Hospitalized adult patients registered in the Trauma Registry System between January 2009 and December 2015 were enrolled in this study. Only patients with an Abbreviated Injury Scale (AIS) score ≥ 3 points related to head injuries were included in this study. A total of 1734 (1564 survival and 170 non-survival) and 325 (293 survival and 32 non-survival) patients were included in the training and test sets, respectively.
Using demographics and injury characteristics, as well as patient laboratory data, predictive tools (e.g., logistic regression [LR], support vector machine [SVM], decision tree [DT], naive Bayes [NB], and artificial neural networks [ANN]) were used to determine the mortality of individual patients. The predictive performance was evaluated by accuracy, sensitivity, and specificity, as well as by area under the curve (AUC) measures of receiver operator characteristic curves. In the training set, all five ML models had a specificity of more than 90% and all ML models (except the NB) achieved an accuracy of more than 90%. Among them, the ANN had the highest sensitivity (80.59%) in mortality prediction. Regarding performance, the ANN had the highest AUC (0.968), followed by the LR (0.942), SVM (0.935), NB (0.908), and DT (0.872). In the test set, the ANN had the highest sensitivity (84.38%) in mortality prediction, followed by the SVM (65.63%), LR (59.38%), NB (59.38%), and DT (43.75%).
The ANN model provided the best prediction of mortality for patients with isolated moderate and severe TBI 1).
A study proposes to validate the use of the ANN model for predicting in-hospital mortality after traumatic brain injury (TBI) surgery and to compare the predictive accuracy of ANN with that of the logistic regression model.
The authors of this study retrospectively analyzed 16,956 patients with TBI nationwide who were surgically treated in Taiwan between 1998 and 2009. For every 1000 pairs of ANN and logistic regression models, the area under the receiver operating characteristic curve (AUC), Hosmer-Lemeshow statistics, and accuracy rate were calculated and compared using paired t-tests. A global sensitivity analysis was also performed to assess the relative importance of input parameters in the ANN model and to rank the variables in order of importance.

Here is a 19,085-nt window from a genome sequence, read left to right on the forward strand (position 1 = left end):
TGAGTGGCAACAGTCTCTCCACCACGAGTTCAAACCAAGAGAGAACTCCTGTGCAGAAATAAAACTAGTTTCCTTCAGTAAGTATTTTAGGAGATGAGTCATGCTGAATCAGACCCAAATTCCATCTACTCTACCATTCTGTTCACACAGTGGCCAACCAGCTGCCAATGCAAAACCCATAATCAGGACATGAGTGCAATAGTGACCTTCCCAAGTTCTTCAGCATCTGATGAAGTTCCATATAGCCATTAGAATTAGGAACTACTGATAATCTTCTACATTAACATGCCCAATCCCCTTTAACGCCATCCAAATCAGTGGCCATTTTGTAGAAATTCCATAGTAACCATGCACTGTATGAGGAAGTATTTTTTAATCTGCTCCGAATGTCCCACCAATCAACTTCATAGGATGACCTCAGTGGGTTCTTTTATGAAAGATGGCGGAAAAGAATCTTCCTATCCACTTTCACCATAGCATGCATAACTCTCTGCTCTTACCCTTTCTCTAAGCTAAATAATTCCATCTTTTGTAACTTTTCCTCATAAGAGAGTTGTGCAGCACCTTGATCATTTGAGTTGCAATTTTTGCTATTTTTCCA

The ANN model outperformed the logistic regression model in terms of accuracy in 95.15% of cases, in terms of Hosmer-Lemeshow statistics in 43.68% of cases, and in terms of the AUC in 89.14% of cases. The global sensitivity analysis of in-hospital mortality also showed that the most influential (sensitive) parameters in the ANN model were surgeon volume followed by hospital volume, Charlson comorbidity index score, length of stay, sex, and age.
This work supports the continued use of ANNs for predictive modeling of neurosurgery outcomes. However, further studies are needed to confirm the clinical efficacy of the proposed model 2).
Rughani et al. described the artificial neural network (ANN) as an innovative and powerful modeling tool that can be increasingly applied to develop predictive models in neurosurgery. They aimed to demonstrate the utility of an ANN in predicting survival following traumatic brain injury and compare its predictive ability with that of regression models and clinicians.
The authors designed an ANN to predict in-hospital survival following traumatic brain injury. The model was generated with 11 clinical inputs and a single output. Using a subset of the National Trauma Database, the authors “trained” the model to predict outcome by providing the model with patients for whom 11 clinical inputs were paired with known outcomes, which allowed the ANN to “learn” the relevant relationships that predict outcome. The model was tested against actual outcomes in a novel subset of 100 patients derived from the same database. For comparison with traditional forms of modeling, 2 regression models were developed using the same training set and were evaluated on the same testing set. Lastly, the authors used the same 100-patient testing set to evaluate 5 neurosurgery residents and 4 neurosurgery staff physicians on their ability to predict survival on the basis of the same 11 data points that were provided to the ANN. The ANN was compared with the clinicians and the regression models in terms of accuracy, sensitivity, specificity, and discrimination.
Compared with regression models, the ANN was more accurate (p < 0.001), more sensitive (p < 0.001), as specific (p = 0.260), and more discriminating (p < 0.001). There was no difference between the neurosurgery residents and staff physicians, and all clinicians were pooled to compare with the 5 best neural networks. The ANNs were more accurate (p < 0.0001), more sensitive (p < 0.0001), as specific (p = 0.743), and more discriminating (p < 0.0001) than the clinicians.
When given the same limited clinical information, the ANN significantly outperformed regression models and clinicians on multiple performance measures. While this paradigm certainly does not adequately reflect a real clinical scenario, this form of modeling could ultimately serve as a useful clinical decision support tool. As the model evolves to include more complex clinical variables, the performance gap over clinicians and logistic regression models will persist or, ideally, further increase 3).